Murdock's defense of "workers' rights"

Murdock's defense of "workers' rights"

Excerpts from Scripps Howard News Service and Hoover Institution Fellow Deroy Murdock's recent defense of "workers' rights" (link to complete column): Even as they scream for "workers' rights," the one workers' right that union bosses despise is the Right To Work.  Big Labor and its overwhelmingly Democratic allies oppose a woman's right to choose whether or not to join a union. Instead, they prefer that predominantly male employers and labor leaders make that choice for her. The American Left has hoisted "choice" onto a pedestal taller than the Washington Monument. Liberals and their Big Labor buddies will race to their battle stations to defend a woman's right to choose to abort her unborn child. Meanwhile, they holler themselves hoarse to prevent her (and her male counterparts) from freely choosing to accept or avoid union membership. Sen. Jim DeMint introduced the National Right To Work Act this week. Sen. Jim DeMint, R-S.C., understands that exercising this choice is a basic human right, and neither private employment nor government work should require joining or paying dues to a union. "Many Americans already are struggling just to put food on the table," DeMint said, "and they shouldn't have to fear losing their jobs or face discrimination if they don't want to join a union." Thus, on Tuesday, DeMint introduced the National Right to Work Act. Notwithstanding that right-to-work states are comparatively prosperous engines of job growth, the case for right-to-work is not merely economic but also moral.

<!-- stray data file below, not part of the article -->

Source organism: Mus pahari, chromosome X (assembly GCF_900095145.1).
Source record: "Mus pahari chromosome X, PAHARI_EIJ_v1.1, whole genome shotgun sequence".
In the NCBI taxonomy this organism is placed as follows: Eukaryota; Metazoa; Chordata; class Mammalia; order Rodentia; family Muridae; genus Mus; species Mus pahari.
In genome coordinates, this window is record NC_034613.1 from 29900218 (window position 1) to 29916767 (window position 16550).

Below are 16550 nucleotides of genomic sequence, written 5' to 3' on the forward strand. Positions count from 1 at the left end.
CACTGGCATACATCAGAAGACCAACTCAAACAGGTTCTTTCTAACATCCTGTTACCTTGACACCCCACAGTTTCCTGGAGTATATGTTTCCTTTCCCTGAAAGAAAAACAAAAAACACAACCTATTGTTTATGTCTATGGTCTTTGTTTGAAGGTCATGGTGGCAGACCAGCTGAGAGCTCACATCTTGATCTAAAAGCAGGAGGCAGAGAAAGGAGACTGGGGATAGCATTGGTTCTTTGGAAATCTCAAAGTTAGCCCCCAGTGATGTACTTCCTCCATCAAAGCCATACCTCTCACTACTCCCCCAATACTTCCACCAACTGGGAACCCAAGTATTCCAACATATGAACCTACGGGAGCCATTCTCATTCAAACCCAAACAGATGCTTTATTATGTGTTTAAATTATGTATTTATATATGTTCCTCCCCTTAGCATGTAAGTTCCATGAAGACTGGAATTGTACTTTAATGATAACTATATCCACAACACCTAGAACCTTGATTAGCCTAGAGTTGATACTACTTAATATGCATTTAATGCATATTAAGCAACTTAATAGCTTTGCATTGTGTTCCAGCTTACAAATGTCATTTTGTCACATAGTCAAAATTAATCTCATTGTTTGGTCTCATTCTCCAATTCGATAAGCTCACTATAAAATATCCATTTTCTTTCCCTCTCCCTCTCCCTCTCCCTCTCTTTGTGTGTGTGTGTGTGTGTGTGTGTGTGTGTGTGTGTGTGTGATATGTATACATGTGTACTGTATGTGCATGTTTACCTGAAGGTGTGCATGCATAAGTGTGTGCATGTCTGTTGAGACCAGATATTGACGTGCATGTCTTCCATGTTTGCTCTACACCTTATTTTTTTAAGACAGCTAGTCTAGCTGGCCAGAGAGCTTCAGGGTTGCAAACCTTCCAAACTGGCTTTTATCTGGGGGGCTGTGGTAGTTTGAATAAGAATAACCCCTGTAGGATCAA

Union Dons Take Care of Themselves, Not Workers

Union Dons Take Care of Themselves, Not Workers

(Source: August 2010 NRTWC Newsletter) Unlike Unionized Workers' Pension Funds, Union Bosses' Are Secure Mark Mix: Enactment of a National Right to Work law "would greatly strengthen union officials' incentive to do what's best for the employees they purport to represent, rather than feather their own nests." Credit: C-SPAN There's no denying the fact that federal labor law grants union officials extraordinary power over unionized employees. More candid apologists for union monopoly bargaining and forced union dues and fees have long acknowledged that fact. Authorizing union bosses to get workers who don't wish to join a union fired for refusing to fork over union dues or fees is coercion, blunt Big Labor apologists concede, but it is for the workers' "own good." In Practice, Forced Unionism Is Impossible to Defend Big Labor academic Allan Pulsipher once explicitly defended compulsory unionism as a "legitimate form of coercion in a free market economy"! Reasonable people may disagree about whether it is theoretically possible that a worker could benefit from being forced to allow an unwanted union to have "exclusive" power to negotiate